23 February, 2024
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Planning, taxes holding back affordable housing: Report

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Poor planning and high state and local taxes are impacting housing affordability and need to be urgently addressed.

That’s the conclusion of a new paper, A Stark Reality, released by the Property Council of Australia.

Chief executive Mike Zorbas said all three levels of government need to work more closely with industry to tackle the affordability crisis.

“Poor planning systems and mediocre policy choices continue to combine with high state and local taxes to further add to the cost of building each new home,” he said in the paper released in Canberra on Wednesday.

“Costly, overtaxed and delayed housing construction pipelines reduce the total supply of new dwellings including social, affordable and at-market homes as well as diverting investment from the future sustainability and resilience of our built environment.”

Between a third and 40 per cent of new housing construction costs are wrapped up in federal, state and local government taxes, surcharges and levies, the report said, describing them as “lethal” to affordability.

A survey conducted as part of the research revealed 81 per cent of Australians believe there is a lack of affordable housing in their area.

It also showed 52 per cent of people rent as they have no other option and seven in 10 cite excessive deposit costs as the reason they won’t be able to buy a home in the next five years.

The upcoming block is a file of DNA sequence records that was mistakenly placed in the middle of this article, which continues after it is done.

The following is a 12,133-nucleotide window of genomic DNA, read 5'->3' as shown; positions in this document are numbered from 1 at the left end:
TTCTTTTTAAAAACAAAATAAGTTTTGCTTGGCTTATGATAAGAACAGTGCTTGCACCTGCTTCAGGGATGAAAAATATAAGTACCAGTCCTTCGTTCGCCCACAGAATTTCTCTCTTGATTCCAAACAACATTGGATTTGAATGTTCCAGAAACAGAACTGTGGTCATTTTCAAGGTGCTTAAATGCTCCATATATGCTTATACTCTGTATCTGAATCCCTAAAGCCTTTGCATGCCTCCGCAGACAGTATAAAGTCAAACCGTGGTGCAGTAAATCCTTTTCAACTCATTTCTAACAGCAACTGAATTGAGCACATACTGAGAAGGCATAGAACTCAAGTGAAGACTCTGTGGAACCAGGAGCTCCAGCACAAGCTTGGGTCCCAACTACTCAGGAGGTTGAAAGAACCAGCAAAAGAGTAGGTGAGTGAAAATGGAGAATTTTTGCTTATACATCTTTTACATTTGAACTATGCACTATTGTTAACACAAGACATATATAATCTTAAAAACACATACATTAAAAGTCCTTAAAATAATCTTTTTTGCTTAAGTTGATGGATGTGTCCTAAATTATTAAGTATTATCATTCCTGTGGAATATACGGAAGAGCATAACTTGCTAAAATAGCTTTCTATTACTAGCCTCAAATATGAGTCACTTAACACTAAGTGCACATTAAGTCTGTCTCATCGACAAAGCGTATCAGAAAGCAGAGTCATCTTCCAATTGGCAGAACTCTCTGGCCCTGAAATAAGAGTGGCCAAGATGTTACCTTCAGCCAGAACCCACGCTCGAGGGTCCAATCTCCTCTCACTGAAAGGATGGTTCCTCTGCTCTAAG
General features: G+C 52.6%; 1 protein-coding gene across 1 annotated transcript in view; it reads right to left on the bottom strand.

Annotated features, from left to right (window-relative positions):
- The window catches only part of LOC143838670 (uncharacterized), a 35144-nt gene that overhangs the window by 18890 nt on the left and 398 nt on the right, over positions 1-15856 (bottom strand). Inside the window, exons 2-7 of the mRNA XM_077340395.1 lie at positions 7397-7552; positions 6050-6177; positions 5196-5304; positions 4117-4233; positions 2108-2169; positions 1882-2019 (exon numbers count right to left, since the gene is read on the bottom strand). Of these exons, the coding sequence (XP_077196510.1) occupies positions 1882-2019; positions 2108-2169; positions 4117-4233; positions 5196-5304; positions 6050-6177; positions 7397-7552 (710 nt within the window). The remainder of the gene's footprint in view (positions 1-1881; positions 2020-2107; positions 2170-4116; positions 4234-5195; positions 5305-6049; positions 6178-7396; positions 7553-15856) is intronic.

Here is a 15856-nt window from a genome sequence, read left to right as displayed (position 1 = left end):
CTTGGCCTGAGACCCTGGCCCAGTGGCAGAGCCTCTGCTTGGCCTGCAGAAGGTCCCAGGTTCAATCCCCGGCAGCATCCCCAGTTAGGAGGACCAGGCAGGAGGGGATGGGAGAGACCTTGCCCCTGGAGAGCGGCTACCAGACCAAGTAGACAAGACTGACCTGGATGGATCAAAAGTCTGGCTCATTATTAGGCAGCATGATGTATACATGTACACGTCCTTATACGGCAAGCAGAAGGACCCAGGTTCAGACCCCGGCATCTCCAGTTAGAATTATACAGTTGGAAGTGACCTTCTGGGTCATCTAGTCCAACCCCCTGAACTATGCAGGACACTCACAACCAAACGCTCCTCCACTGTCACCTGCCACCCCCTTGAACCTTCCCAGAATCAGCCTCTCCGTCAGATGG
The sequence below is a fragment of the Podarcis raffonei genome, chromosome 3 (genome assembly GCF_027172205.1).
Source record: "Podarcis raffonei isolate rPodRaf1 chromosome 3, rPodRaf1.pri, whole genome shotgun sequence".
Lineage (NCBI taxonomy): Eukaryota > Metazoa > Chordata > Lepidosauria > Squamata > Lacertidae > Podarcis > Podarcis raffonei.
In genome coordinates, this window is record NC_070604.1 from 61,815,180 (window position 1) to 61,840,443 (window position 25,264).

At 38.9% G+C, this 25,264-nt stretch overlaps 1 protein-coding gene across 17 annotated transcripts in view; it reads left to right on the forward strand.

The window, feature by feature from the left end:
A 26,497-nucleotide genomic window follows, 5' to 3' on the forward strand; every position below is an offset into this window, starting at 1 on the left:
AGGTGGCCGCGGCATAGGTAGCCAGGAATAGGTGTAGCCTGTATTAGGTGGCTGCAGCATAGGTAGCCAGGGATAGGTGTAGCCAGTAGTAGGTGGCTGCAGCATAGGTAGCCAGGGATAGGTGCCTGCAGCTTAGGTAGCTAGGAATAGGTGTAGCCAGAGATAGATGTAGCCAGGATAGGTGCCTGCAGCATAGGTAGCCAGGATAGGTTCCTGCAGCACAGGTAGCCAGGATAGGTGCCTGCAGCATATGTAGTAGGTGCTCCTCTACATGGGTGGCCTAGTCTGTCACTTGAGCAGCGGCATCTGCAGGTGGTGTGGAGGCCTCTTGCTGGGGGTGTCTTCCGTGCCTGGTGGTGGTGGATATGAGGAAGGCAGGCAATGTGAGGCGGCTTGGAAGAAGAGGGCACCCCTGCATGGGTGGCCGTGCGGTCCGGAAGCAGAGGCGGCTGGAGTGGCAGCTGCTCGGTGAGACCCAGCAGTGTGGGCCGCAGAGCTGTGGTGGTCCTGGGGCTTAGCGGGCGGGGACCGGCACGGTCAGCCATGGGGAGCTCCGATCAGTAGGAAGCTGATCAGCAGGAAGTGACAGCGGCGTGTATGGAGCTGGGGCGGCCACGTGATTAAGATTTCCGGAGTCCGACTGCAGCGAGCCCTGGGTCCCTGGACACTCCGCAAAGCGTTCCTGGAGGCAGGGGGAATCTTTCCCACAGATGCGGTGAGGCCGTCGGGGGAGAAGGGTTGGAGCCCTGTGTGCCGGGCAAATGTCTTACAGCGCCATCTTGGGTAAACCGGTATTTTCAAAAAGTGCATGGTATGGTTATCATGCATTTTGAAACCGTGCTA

“The chronic incapacity of three levels of Australian government to ensure an adequate pipeline of supply for new homes and apartments has meant we are denying buyers and renters choice and opportunity, limiting social and economic mobility, and putting more pressure on the community and social housing sectors,” the report said.

Housing Minister Julie Collins said it was a “stark reality”.

“We don’t have enough homes. We need to build more and we need to build them sooner, and I’m looking forward to getting on with the job,” she said at the report’s launch.

Ms Collins told parliament she would introduce to parliament on Thursday a bill to set up the $10 billion Housing Australia Future Fund to support 30,000 new social and affordable dwellings over five years.

The minister described it as the “single largest investment in new, affordable and social homes in more than a decade”.

She will also introduce a bill to enshrine the independence of the advisory body, the National Housing Supply and Affordability Council.

The council has been given the job of reviewing barriers to institutional investment, finance and innovation in housing.

– AAP

The post Planning, taxes holding back affordable housing: Report appeared first on The New Daily.

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